Just apply for any job you find interesting and you think you can do well. The trick lies in convincing the people hiring that you are great value for money.
Although this might seem obvious, my advice would be to also consider adjusting your salary expectations according to your industrial experience.
Because asking for too much money is the greatest mistake I have seen academics make during interviews, I'll try to explain how this works from an employer's point of view. I know this quite well because I have been on both sides of the table, and I made that mistake myself in the early stages of my career.
An academic who expects the same compensation as someone who has been working in the industry for an equivalent amount of time is unfortunately a hard ask, as the two skillsets are worth different amounts of money for very good reasons. If you believe that this is not true in your case, this nevertheless is what most interviewers think, so keep in mind that you'll need to convince them otherwise.
In the private sector if you are good your salary goes up very quickly. However, asking for a lot of money without a track record is an easy way to get rejected, because for the same money we can find someone who has been doing xyz in practice for a long time. The reason is simply that an employer's risk in paying someone too much without hard proof that they can do the job is a hard ask.
Note that this is neither about skill nor personal brilliance. It's about skills that are only really acquired by working industrially. Publishing papers is a very different skill than getting a product/feature/service to a state where someone will pay for it. The main differentiator is people's ability to work well with teams and deadlines. I have found that many academics tend to not be very well trained to:
- Produce results that can be readily used by other people
- Produce results in a handful of days and move on to the next thing
- Properly document details so that other teammates can reproduce their work
- Be happy with something that works even if they don't know why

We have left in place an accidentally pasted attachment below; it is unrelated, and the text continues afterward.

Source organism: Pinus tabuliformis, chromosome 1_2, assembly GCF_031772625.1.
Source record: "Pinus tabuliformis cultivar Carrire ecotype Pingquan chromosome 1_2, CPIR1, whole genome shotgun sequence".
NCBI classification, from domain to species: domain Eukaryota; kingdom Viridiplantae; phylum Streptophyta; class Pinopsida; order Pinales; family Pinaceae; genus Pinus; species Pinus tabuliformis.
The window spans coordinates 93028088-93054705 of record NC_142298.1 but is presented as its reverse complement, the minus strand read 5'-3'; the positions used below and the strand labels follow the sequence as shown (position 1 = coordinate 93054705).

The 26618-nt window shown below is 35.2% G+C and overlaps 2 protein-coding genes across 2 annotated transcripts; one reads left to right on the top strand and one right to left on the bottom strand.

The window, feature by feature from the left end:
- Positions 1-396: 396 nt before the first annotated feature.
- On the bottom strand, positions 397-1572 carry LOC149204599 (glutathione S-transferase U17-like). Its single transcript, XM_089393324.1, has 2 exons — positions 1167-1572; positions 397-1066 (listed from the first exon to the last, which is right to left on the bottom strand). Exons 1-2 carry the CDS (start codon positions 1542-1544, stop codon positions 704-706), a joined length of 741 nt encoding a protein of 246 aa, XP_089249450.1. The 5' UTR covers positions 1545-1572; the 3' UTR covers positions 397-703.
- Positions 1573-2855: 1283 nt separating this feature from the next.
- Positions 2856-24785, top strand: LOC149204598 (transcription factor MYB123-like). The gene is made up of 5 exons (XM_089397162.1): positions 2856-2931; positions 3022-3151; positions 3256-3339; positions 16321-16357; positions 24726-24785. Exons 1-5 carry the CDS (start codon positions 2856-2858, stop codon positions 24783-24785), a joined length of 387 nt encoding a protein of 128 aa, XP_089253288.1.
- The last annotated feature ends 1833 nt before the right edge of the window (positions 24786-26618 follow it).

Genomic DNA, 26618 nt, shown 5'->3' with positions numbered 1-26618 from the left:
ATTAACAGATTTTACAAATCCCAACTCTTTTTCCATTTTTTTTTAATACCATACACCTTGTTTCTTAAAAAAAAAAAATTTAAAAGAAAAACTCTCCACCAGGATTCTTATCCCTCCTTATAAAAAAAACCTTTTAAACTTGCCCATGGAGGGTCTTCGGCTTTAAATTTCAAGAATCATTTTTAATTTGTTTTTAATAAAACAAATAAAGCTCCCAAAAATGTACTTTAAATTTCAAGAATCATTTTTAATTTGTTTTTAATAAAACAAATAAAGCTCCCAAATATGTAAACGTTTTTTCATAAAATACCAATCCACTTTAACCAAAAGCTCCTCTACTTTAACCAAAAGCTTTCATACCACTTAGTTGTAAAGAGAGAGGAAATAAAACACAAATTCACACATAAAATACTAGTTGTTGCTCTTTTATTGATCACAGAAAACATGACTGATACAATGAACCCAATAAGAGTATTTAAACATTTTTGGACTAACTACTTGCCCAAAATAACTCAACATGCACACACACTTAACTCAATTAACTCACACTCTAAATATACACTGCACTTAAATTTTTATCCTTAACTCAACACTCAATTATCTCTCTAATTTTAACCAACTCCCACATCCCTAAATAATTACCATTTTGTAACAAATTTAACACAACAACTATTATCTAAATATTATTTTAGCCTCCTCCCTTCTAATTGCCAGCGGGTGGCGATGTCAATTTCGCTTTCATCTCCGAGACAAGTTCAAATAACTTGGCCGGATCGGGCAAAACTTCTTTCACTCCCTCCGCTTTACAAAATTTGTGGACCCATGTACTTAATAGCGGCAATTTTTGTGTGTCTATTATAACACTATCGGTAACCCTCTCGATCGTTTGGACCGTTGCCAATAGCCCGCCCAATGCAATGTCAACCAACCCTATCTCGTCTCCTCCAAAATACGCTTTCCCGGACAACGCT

- Work efficiently in teams
- Use modern productivity software
- Only do what they have been asked to do and ask management what to do next (rather than pursuing some cool random thing we don't care about)
- Communicate delays/issues to management as early as possible
- Properly estimate how long something will take
- Decide when to cut something off because we're out of time
When an employer asks for X years of experience, what you see above is the real reason why. It's not about how good people are at math or algorithms. It's about lowering the employer's risk of a new employee being unable to produce results for a very long time, and we are willing to pay for that.
As an entry-level professional who's making the switch, there are only really two options:
- Acknowledge that you lack key experience and ask for a salary that reflects this, OR
- Walk into the interview like a boss and convince the interviewers that despite your lack of experience you can do all of these things well, and why.
Option 1. is safe, because people will give you time to accumulate experience and raise your salary on par with the results you produce.
Option 2. is high-risk high-reward, because people will expect results from day 1. If you can deliver that's awesome and everyone is happy. If you can't, you're probably in trouble.